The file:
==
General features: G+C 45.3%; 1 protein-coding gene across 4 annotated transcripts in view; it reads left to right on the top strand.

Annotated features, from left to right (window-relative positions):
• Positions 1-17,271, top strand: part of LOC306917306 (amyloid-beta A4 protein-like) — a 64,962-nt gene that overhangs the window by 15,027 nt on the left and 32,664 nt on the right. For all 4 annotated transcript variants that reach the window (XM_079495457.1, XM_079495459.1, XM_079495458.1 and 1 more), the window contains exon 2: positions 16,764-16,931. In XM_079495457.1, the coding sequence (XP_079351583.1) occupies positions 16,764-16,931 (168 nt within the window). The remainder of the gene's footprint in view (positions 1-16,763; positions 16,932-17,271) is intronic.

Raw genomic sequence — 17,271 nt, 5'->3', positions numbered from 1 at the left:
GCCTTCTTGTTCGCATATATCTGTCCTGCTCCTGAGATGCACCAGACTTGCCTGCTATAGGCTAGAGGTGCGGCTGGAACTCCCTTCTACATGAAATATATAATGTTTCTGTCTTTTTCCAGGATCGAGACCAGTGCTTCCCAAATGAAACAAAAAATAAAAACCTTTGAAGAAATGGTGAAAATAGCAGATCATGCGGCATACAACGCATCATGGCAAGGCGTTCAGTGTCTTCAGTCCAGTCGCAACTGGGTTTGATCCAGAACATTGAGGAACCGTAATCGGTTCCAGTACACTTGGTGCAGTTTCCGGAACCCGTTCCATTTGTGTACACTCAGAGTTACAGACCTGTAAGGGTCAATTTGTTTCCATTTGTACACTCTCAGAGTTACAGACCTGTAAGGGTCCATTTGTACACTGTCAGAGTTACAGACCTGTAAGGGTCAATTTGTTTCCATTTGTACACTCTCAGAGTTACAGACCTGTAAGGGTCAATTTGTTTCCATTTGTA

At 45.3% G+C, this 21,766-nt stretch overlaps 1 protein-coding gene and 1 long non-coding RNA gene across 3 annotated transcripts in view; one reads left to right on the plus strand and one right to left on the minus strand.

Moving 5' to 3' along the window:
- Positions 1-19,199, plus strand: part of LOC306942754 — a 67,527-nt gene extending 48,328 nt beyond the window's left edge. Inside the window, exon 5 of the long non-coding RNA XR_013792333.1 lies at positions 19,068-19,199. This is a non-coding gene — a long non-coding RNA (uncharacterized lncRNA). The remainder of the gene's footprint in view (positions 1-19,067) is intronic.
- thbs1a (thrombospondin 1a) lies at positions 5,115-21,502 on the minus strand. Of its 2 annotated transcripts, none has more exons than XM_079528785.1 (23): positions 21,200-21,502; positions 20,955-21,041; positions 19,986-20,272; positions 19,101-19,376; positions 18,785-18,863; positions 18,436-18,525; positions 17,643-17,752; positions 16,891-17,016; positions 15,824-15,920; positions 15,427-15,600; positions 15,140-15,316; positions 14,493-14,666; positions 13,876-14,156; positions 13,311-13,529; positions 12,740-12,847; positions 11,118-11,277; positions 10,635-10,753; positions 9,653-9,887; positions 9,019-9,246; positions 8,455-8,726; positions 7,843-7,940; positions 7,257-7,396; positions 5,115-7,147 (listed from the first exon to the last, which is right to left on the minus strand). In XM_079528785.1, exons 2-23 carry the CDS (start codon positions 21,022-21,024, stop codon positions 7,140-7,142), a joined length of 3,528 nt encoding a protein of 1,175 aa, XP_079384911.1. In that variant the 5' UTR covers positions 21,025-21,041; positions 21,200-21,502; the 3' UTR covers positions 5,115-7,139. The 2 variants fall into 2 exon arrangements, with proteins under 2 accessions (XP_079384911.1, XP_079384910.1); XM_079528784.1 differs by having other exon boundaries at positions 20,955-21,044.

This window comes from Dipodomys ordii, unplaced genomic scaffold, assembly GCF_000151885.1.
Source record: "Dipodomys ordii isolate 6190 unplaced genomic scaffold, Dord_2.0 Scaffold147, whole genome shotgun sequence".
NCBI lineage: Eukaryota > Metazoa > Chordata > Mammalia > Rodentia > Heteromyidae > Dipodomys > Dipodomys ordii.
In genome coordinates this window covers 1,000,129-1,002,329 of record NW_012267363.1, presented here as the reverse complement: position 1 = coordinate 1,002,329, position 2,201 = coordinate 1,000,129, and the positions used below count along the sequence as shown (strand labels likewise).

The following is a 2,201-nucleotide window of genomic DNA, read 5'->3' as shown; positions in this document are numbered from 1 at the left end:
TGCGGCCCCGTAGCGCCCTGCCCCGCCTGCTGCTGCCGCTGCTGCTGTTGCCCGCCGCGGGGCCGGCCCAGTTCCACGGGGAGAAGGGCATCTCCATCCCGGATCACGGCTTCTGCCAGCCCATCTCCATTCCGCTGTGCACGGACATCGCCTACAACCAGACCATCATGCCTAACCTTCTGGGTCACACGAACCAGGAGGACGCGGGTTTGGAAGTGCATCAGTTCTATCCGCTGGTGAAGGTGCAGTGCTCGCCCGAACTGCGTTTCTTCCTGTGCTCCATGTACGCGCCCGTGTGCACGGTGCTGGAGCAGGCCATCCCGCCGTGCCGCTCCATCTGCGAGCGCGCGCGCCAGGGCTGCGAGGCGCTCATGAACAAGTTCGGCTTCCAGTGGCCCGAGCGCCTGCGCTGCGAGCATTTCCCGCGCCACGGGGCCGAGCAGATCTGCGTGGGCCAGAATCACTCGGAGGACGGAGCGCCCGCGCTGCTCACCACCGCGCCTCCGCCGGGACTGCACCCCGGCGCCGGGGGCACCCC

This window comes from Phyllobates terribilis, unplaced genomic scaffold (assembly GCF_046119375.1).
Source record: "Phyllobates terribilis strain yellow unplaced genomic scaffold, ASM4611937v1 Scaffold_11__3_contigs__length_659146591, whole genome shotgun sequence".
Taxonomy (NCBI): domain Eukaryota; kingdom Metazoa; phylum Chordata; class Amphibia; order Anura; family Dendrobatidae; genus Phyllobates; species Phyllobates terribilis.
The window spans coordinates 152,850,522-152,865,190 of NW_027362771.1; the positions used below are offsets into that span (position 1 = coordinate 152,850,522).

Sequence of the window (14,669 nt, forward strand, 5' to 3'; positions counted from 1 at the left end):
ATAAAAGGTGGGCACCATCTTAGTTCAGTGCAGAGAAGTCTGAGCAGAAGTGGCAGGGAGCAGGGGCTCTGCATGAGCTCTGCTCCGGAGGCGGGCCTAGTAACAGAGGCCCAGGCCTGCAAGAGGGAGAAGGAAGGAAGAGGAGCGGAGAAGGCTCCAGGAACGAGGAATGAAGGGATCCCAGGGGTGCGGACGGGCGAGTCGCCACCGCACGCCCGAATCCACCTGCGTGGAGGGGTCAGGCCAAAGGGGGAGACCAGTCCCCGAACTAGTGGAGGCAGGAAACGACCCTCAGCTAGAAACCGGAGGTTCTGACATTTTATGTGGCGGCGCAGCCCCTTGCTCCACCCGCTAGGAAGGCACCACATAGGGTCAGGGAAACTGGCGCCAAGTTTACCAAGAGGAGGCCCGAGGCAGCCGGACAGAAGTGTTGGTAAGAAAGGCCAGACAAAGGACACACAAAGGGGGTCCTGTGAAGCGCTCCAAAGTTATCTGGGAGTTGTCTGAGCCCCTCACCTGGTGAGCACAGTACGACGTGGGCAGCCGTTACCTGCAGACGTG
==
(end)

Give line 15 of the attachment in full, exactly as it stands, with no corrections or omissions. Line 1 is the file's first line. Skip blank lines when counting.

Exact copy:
TGCGGCCCCGTAGCGCCCTGCCCCGCCTGCTGCTGCCGCTGCTGCTGTTGCCCGCCGCGGGGCCGGCCCAGTTCCACGGGGAGAAGGGCATCTCCATCCCGGATCACGGCTTCTGCCAGCCCATCTCCATTCCGCTGTGCACGGACATCGCCTACAACCAGACCATCATGCCTAACCTTCTGGGTCACACGAACCAGGAGGACGCGGGTTTGGAAGTGCATCAGTTCTATCCGCTGGTGAAGGTGCAGTGCTCGCCCGAACTGCGTTTCTTCCTGTGCTCCATGTACGCGCCCGTGTGCACGGTGCTGGAGCAGGCCATCCCGCCGTGCCGCTCCATCTGCGAGCGCGCGCGCCAGGGCTGCGAGGCGCTCATGAACAAGTTCGGCTTCCAGTGGCCCGAGCGCCTGCGCTGCGAGCATTTCCCGCGCCACGGGGCCGAGCAGATCTGCGTGGGCCAGAATCACTCGGAGGACGGAGCGCCCGCGCTGCTCACCACCGCGCCTCCGCCGGGACTGCACCCCGGCGCCGGGGGCACCCC